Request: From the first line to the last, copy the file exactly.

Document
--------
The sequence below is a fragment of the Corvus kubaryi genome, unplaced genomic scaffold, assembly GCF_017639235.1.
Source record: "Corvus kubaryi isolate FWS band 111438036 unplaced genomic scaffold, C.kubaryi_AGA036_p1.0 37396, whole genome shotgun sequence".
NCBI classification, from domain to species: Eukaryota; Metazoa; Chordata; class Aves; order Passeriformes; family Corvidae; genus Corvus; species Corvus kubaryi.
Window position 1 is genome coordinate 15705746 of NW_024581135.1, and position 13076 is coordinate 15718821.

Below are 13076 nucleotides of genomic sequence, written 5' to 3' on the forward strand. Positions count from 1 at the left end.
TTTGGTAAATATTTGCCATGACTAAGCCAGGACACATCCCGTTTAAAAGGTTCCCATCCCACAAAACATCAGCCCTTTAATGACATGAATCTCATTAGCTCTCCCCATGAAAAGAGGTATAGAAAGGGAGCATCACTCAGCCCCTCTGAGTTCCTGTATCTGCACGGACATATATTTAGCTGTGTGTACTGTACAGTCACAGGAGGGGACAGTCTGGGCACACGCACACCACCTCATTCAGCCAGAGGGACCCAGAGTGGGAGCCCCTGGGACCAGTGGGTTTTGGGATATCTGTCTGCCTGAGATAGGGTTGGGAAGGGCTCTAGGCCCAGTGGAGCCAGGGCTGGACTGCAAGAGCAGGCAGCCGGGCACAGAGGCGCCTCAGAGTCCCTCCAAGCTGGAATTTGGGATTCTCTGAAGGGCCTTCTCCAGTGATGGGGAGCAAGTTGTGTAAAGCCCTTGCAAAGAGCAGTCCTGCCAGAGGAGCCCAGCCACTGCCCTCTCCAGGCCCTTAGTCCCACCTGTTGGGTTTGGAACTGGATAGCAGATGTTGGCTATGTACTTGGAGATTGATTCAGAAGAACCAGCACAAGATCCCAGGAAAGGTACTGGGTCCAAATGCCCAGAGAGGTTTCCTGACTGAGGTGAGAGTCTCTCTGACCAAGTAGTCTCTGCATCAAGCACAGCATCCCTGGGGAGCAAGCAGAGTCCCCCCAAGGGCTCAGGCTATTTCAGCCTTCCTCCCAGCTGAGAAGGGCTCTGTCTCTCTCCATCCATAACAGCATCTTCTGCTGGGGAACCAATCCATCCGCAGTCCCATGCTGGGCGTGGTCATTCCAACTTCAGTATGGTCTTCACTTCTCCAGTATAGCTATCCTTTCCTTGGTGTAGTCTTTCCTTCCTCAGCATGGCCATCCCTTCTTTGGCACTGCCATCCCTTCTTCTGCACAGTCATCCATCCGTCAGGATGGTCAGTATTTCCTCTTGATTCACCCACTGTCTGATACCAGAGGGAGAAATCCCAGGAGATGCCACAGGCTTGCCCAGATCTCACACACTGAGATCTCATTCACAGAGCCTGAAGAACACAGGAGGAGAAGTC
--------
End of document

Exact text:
The sequence below is a fragment of the Corvus kubaryi genome, unplaced genomic scaffold, assembly GCF_017639235.1.
Source record: "Corvus kubaryi isolate FWS band 111438036 unplaced genomic scaffold, C.kubaryi_AGA036_p1.0 37396, whole genome shotgun sequence".
NCBI classification, from domain to species: Eukaryota; Metazoa; Chordata; class Aves; order Passeriformes; family Corvidae; genus Corvus; species Corvus kubaryi.
Window position 1 is genome coordinate 15705746 of NW_024581135.1, and position 13076 is coordinate 15718821.

Below are 13076 nucleotides of genomic sequence, written 5' to 3' on the forward strand. Positions count from 1 at the left end.
TTTGGTAAATATTTGCCATGACTAAGCCAGGACACATCCCGTTTAAAAGGTTCCCATCCCACAAAACATCAGCCCTTTAATGACATGAATCTCATTAGCTCTCCCCATGAAAAGAGGTATAGAAAGGGAGCATCACTCAGCCCCTCTGAGTTCCTGTATCTGCACGGACATATATTTAGCTGTGTGTACTGTACAGTCACAGGAGGGGACAGTCTGGGCACACGCACACCACCTCATTCAGCCAGAGGGACCCAGAGTGGGAGCCCCTGGGACCAGTGGGTTTTGGGATATCTGTCTGCCTGAGATAGGGTTGGGAAGGGCTCTAGGCCCAGTGGAGCCAGGGCTGGACTGCAAGAGCAGGCAGCCGGGCACAGAGGCGCCTCAGAGTCCCTCCAAGCTGGAATTTGGGATTCTCTGAAGGGCCTTCTCCAGTGATGGGGAGCAAGTTGTGTAAAGCCCTTGCAAAGAGCAGTCCTGCCAGAGGAGCCCAGCCACTGCCCTCTCCAGGCCCTTAGTCCCACCTGTTGGGTTTGGAACTGGATAGCAGATGTTGGCTATGTACTTGGAGATTGATTCAGAAGAACCAGCACAAGATCCCAGGAAAGGTACTGGGTCCAAATGCCCAGAGAGGTTTCCTGACTGAGGTGAGAGTCTCTCTGACCAAGTAGTCTCTGCATCAAGCACAGCATCCCTGGGGAGCAAGCAGAGTCCCCCCAAGGGCTCAGGCTATTTCAGCCTTCCTCCCAGCTGAGAAGGGCTCTGTCTCTCTCCATCCATAACAGCATCTTCTGCTGGGGAACCAATCCATCCGCAGTCCCATGCTGGGCGTGGTCATTCCAACTTCAGTATGGTCTTCACTTCTCCAGTATAGCTATCCTTTCCTTGGTGTAGTCTTTCCTTCCTCAGCATGGCCATCCCTTCTTTGGCACTGCCATCCCTTCTTCTGCACAGTCATCCATCCGTCAGGATGGTCAGTATTTCCTCTTGATTCACCCACTGTCTGATACCAGAGGGAGAAATCCCAGGAGATGCCACAGGCTTGCCCAGATCTCACACACTGAGATCTCATTCACAGAGCCTGAAGAACACAGGAGGAGAAGTC